Saturday, May 9, 2009

Retract endorsement a complex affair

Second and last flight for my retractable undercarriage endorsement, two days after the first one. I spent a full evening in-between writing down lists of checks and actions for each leg of the circuit, and drawing flow patterns that take me in a sequence through each gauge or control required at any stage of the circuit.

This proved quite useful, although there is as always a big difference between rehearsing things at home and doing them for real in the cockpit. Plenty of things come in the way, such as other aircraft in the circuit, that pesky instructor in the right seat, or the tower controller. Not even talking about the effect of stress on cognitive abilities. It is a well known fact that one only has half a brain left when flying an airplane, which makes planning and rehearsing beforehand all the more important.

So we did about 7 or 8 circuits in the Arrow IV on runway 29L. It's true that because of the T-Tail one has to pull harder on the yoke to get the airplane to rotate or flare, even with the trim slightly aft of neutral. The accepted explanation is that because the stabilator is outside the propeller slipstream, it becomes less effective at low speed. All other things being equal.

But are the other things really equal? The moment arm between the center of gravity and the stabilator is longer in the T-Tail Arrow IV compared to the Arrow III, which should help. Maybe the surface of the stabilator is smaller. Or maybe the reason for the design change is to be found elsewhere. According to this article on the Arrow IV, in 1979, Piper made a controversial design decision, opting to equip many of its airplanes with trendy, fashionable T-tails. So it may all boil down to a marketing fad in the end.

This turned out to be a lot of work in the circuit, which really stresses the importance of having sequences of actions and checklists memorised. I forgot quite a few times to touch the brakes before retracting the gear, which is not good since the wheels keep spinning inside the well, which may create some wear on the tires. Olivia had to use the Law of Intensity on me so that this particular aspect of operating a retractable undercarriage would stick with me, and it worked.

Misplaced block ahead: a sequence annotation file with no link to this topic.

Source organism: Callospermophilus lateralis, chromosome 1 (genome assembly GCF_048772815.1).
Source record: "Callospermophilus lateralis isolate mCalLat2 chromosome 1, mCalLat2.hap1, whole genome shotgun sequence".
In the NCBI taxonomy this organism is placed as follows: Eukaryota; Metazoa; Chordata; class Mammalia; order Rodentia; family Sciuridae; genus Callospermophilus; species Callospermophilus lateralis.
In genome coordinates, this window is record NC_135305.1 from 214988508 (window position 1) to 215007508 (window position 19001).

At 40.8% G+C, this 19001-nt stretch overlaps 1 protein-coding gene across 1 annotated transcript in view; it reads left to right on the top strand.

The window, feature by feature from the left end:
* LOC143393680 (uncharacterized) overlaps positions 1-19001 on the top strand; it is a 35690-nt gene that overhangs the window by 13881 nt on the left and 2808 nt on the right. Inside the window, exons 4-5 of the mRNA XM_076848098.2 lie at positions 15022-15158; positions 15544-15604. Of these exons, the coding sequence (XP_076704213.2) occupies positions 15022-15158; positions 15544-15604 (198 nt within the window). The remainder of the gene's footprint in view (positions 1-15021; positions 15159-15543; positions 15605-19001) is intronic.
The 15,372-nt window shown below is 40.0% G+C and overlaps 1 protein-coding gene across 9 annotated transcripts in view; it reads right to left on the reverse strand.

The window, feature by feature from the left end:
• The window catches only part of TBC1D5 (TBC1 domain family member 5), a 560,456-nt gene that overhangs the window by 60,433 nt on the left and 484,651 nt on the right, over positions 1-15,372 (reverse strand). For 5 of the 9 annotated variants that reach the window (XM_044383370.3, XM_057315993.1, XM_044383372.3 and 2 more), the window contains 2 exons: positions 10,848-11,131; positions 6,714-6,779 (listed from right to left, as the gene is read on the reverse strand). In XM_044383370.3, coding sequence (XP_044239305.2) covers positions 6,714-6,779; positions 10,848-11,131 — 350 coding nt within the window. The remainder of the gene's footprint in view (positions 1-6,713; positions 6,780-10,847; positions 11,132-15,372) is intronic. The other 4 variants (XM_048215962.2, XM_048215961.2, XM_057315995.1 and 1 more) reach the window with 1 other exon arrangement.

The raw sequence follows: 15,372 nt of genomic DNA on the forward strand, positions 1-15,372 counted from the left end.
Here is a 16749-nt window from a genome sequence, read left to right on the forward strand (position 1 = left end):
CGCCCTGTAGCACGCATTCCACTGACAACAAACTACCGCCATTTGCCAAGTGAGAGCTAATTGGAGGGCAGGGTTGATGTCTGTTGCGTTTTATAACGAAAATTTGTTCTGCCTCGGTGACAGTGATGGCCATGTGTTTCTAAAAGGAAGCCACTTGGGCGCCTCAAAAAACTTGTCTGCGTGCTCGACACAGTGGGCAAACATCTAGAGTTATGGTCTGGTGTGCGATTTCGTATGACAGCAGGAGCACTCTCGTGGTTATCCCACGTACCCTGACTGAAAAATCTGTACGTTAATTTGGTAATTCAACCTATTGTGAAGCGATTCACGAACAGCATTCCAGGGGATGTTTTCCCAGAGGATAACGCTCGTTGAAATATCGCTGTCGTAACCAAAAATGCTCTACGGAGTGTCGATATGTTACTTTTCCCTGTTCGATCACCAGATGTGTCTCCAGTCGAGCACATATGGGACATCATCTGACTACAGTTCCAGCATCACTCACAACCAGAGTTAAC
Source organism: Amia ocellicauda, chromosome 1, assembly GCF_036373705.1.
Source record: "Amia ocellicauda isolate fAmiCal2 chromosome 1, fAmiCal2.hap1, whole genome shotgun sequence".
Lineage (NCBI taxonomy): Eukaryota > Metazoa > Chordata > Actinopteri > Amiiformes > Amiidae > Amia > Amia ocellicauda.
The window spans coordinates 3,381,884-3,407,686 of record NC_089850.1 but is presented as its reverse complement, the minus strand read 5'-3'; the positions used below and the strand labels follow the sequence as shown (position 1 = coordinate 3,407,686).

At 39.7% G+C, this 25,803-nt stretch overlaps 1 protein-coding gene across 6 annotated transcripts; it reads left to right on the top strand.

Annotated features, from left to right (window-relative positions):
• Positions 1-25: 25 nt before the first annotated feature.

I made a conscious effort to slow down in the circuit to maintain separation with the other slower aircraft. It's actually a nice way to measure the ground covered since I started learning to fly in the C152 at Redcliffe two years ago: I am no longer the slowest guy in the circuit.

In the last circuit Olivia pulled the circuit breaker of the landing gear pump on me. I noticed that the three green lights didn't light up. She was happy I noticed, pushed the circuit breaker back in and asked what I would have done otherwise. I said I would have flown to the training area to perform the emergency landing gear extension procedure, which was the right answer. Olivia also insisted I verbalise out loud "three greens" as part of my pre-landing checks.

On each landing I tried to not float as much as on the previous one. The airspeed on final recommended by the club is 80 knots, while 1.3 Vs is 71 knots. The extra 9 knots add a lot of energy to the airplane, which also means that as it slows down from 80 knots it crosses a region of lower total drag, which does not help with slowing down further obviously. This was actually the topic of a recent training tip in AOPA ePilot newsletter.

We taxied back and Olivia put a new stamp into my logbook with an endorsement for the P28RT type, where R stands for Retractable and T for T-Tail. So I am now allowed to fly "complex aircraft" solo. Complex aircraft refers to aircraft with flaps, variable-pitch propeller and retractable undercarriage.

It's a very impressive term that conjures up a picture of aircraft mightier than a Piper Arrow. If I wasn't married I may even be tempted to use my newest endorsement in order to impress girls. Not unlike that scene from a movie we all know.


Vincent, from said...

Nice post, congrats for the endorsement. I like the "assigned altitude" gadget in your cockpit photo. Do you actually use it ?

I always believed that the "T" in PA28RT was for "Turbo". There is room to learn everywhere...

Julien said...

I do not use the assigned altitude gadget too much, no. I think I would use it if I spent more time in controlled airspace or if I flew IFR. I know which altitude I should be at because it's on the flight plan if I'm outside of controlled airspace, or in controlled airspace I write clerances down on a piece of paper.

Thanks for pointing out the mistake with the PA28RT... You're actually right. The model is officially PA-28RT-201T Turbo Arrow 4 for example, but the official ICAO 4-letter type designator is P28T hence my confusion. I didn't fly the turbo model, so for me the correct type designator is P28R.

Chad said...

Hey good post and congrats. Its a little different here in Canada, we don't have a complex endorsement. In my training I went right from a C-150 to doing my multi-rating in a Twin Comanche.

Why does the flight school recomend 80 kts if 1.3 Vso is less then that? It seems to me sometimes flight schools have a tendency to over-inflate the margin for safety to a point where it makes things more difficult. Regardless of school policy, you'd definitely make it easier on yourself to fly the approach at 1.3 Vso, and it certainly wouldn't compromise safety in any appreciable way, unless you're dealing with +/- 15 kts of wind shear.